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Sept. 12 - Editorial: To the New Owner of the SMN, We Are Not Supposed to be The Story

Category: Local Media & Agencies

Sept. 12, 2017 – Coastal Empire News, publisher of The Savannah Business Journal, was disappointed to learn today that a reporter for the Savannah Morning News choose to file a ‘Media Request’ with the Savannah-Chatham Public Schools regarding whether someone there had an opinion about a Facebook post by Board Chair Jolene Byrne.

Her Executive Editor, Susan Catron, will not comment on this specific request, but states that she gives her reporters the latitude to seek any open records information they need to do their job.  

But, it is an axiom of the media that ‘We are not supposed to be the story.’  

The continuing and seemingly endless efforts by the SMN’s reporter Jenel Few, apparently allowed by her editors, defies logic.  When any reporter ‘becomes the story,’ it can do harm to a news company’s relationship with the community.

All one has to do is look at Board Chair Jolene Byrne’s social media followers and their comments to see that she has a very high level of community support.

And, when there are SO many more critical stories to be pursued about both the challenges and successes of the SCCPSS system, to try to pour gas on a fire that isn’t there is unproductive.

Under SCCPSS’s new Superintendent Dr. Ann Levett, there is an opportunity to reboot the relationship between the Board, the Superintendent, and Byrne … versus the vitriolic approach employed by former Supt. Thomas Lockamy who was widely viewed as ‘in bed’ with the SMN and Few, speaking figuratively. 

Byrne was enthusiastically elected by a wide margin across the County but has fought an ongoing battle and endless attacks by Few and the paper’s editorial page, versus straight news coverage of Board actions.  

According to Byrne, posting on her Facebook page today, “Last Thursday, Jenel Few sent a media request to school board members and the superintendent as our community was planning for evacuation. She wanted to know if my posts here on Facebook regarding district planning for the hurricane were inappropriate. My reply has been delayed as I felt our community focus should be on safety during a time of statewide emergency, not on petty politics. Now that the storm has passed, I will provide this response:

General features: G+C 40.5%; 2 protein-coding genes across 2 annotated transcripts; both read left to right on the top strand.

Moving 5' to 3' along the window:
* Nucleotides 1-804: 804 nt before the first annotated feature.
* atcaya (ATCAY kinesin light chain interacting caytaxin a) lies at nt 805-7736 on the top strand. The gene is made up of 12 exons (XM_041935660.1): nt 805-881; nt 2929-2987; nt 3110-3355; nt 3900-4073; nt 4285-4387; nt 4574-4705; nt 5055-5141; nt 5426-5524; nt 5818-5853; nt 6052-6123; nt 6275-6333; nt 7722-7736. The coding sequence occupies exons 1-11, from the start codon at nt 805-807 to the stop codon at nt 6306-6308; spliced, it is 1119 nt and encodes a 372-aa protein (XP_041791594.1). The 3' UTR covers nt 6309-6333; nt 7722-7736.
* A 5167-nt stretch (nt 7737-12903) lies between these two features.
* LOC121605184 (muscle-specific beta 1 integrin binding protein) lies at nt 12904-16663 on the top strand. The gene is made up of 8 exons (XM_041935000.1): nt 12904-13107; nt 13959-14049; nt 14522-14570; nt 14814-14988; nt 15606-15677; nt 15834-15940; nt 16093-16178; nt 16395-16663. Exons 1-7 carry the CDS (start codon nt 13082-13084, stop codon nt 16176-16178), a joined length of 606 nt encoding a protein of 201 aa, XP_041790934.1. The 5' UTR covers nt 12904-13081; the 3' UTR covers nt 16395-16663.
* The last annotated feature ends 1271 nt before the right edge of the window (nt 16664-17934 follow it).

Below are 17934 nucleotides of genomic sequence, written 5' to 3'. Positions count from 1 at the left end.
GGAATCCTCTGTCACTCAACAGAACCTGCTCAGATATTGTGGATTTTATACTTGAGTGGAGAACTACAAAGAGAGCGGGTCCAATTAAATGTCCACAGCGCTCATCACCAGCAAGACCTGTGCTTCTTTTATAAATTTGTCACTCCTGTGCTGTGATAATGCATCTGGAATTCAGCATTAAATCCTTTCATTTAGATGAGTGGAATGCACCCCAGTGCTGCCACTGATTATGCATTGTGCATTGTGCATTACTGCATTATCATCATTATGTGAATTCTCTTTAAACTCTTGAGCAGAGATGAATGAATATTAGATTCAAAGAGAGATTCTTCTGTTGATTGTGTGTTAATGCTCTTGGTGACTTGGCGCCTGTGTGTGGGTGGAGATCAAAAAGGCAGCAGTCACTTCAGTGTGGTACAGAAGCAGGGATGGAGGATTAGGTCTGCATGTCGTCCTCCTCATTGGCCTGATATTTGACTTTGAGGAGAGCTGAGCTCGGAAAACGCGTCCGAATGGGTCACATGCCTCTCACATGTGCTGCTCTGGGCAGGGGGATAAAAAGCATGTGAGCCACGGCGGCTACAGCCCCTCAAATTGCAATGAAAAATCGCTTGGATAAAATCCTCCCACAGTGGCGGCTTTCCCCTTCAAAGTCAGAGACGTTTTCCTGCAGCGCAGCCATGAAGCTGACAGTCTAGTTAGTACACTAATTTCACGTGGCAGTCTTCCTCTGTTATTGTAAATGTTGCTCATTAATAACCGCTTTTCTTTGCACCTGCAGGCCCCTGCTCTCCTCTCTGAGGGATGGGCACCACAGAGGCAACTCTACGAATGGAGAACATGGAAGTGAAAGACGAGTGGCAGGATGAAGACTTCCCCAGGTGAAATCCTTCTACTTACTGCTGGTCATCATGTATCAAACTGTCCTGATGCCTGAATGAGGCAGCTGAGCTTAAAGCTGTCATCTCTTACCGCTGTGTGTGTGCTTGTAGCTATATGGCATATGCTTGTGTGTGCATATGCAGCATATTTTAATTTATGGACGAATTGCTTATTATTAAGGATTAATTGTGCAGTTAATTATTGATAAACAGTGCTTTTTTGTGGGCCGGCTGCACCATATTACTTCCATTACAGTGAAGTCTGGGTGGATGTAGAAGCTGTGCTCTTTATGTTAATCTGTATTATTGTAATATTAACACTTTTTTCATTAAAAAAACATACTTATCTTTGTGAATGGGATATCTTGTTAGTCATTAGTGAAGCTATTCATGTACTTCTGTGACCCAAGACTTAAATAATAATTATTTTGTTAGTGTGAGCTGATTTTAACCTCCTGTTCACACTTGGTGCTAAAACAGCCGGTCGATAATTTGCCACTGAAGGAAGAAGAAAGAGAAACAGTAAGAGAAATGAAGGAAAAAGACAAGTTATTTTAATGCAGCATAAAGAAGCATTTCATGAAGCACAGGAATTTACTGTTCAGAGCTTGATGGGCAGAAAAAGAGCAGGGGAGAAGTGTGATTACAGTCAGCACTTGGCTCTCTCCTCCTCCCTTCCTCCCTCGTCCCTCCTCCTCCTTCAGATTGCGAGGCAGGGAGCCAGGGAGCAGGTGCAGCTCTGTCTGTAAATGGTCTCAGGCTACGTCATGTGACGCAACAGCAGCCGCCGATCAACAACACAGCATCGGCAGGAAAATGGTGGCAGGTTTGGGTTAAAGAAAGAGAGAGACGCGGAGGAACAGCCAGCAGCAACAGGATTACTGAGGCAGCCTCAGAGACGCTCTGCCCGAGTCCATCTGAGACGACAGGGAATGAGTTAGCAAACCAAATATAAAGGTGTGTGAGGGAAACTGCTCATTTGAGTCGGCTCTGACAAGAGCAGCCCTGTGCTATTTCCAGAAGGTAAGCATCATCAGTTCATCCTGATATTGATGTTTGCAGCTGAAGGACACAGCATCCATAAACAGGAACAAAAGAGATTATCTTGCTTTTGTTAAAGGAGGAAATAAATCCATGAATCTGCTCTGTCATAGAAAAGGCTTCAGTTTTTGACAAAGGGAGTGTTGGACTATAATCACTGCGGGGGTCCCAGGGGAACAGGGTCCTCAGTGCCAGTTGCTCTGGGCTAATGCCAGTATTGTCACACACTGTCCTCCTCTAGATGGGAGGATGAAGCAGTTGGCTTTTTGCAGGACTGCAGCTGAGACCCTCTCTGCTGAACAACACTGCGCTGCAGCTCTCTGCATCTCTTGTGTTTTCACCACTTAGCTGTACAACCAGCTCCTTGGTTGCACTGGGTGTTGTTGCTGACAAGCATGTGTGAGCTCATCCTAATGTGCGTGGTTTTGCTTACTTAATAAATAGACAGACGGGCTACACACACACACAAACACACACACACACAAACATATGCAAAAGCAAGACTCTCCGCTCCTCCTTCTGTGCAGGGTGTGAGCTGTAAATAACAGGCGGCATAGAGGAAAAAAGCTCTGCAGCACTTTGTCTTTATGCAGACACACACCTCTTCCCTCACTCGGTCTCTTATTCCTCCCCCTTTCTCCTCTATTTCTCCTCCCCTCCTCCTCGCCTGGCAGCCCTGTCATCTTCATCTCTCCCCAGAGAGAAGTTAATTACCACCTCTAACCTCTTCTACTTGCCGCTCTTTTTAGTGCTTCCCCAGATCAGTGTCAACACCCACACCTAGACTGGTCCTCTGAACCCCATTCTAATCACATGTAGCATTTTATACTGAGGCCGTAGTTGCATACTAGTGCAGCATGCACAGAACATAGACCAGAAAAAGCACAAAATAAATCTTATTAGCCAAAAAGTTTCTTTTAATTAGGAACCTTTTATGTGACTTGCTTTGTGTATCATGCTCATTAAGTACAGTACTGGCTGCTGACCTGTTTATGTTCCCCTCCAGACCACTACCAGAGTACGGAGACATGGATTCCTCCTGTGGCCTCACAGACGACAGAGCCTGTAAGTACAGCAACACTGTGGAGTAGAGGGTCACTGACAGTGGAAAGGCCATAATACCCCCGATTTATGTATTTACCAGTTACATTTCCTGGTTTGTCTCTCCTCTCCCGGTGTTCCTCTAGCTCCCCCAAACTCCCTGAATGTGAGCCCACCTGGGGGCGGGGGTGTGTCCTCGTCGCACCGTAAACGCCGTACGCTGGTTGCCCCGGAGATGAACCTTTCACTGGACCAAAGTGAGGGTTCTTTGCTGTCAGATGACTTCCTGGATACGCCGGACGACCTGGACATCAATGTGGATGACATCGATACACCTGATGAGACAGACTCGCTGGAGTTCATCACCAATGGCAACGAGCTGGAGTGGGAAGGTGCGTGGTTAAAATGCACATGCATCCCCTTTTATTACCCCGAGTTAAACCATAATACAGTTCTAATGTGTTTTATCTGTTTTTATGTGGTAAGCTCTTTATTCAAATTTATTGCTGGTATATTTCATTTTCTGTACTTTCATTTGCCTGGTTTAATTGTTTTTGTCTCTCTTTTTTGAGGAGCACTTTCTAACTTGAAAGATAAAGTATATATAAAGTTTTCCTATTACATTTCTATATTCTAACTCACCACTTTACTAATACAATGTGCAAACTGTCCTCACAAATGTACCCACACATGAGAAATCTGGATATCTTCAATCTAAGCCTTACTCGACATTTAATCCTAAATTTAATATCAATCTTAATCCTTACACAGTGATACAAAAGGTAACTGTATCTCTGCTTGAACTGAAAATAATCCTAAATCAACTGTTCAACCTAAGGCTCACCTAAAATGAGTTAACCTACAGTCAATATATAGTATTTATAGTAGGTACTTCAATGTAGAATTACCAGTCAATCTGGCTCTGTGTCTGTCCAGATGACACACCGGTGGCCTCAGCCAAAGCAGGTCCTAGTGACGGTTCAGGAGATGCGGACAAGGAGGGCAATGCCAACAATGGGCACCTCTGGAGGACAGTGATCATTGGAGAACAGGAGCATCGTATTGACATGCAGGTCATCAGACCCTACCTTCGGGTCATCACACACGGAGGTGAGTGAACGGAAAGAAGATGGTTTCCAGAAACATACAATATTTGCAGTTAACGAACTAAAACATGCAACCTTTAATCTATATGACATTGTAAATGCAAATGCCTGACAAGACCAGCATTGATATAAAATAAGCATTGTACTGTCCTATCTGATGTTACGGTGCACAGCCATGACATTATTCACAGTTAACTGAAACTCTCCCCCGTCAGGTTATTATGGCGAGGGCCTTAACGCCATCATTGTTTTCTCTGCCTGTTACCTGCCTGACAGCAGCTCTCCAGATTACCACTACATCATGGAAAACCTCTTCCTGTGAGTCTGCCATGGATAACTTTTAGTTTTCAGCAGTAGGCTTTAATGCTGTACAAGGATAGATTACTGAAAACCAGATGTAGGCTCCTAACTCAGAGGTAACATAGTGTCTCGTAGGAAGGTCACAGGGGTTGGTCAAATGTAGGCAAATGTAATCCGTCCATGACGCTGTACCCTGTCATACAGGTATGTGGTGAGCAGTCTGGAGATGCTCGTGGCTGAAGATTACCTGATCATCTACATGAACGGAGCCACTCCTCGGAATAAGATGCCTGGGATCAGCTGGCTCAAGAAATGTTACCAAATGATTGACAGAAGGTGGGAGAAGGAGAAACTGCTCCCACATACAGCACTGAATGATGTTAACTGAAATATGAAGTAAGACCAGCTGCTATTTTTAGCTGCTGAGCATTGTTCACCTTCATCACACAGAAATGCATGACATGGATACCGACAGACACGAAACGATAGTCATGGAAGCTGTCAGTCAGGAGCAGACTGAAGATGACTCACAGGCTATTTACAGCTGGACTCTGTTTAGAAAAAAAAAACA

At no time over the course of preparation for and response to hurricane Irma have I posted information about SCCPSS that was privileged, inappropriate, or inaccurate. In instances when the superintendent requested that sharing information be delayed until the district communication system had shared the message, I have readily complied.

1. The superintendent has not in any way indicated to me that she feels I have interfered with her ability to manage the day-to-day operations of the school district.

2. It is the responsibility of Board members to use online social media to communicate with the community.

To elaborate:

1. The superintendent is well aware of all of the public posts I have made to social media. She has even replied to some comments on my page. She knows that if at any time she is not comfortable with my posts, she can contact me and I will immediately remove them. We have an agreement that she will contact me without delay if she feels any action Board members take interfere with her ability to manage the day-to-day operations of the school district. In fact, the superintendent’s employment contract requires that she notify the Board President if she feels any member of the board is interfering with her ability to do her job.

Dr. Levett has not in any way indicated to me that she feels I have interfered with her ability to manage the day-to-day operations of the school district.

2. The responsibility of Board members to use online social media to communicate with the community and stakeholders has been board policy even before I was elected to serve on the Board.

The Board’s District Accountability Plan, which was adopted at the September 2017 Board meeting, reaffirms the responsibility of Board members to communicate important district information to the public. Specifically, under Strategic Goal 3, item number 3, Board members will “Use online social media to communicate with the community and stakeholders.”

Byrne concludes, “I hope that going forward the education writer and the publisher of the Savannah Morning News will focus on matters related to student achievement rather than such petty politics and personal attacks.”

We concur.

There is never an easy day in the media business, but there are easy decisions to make as owners when the effectiveness of any reporter on ANY beat no longer serves the reader and the community.  

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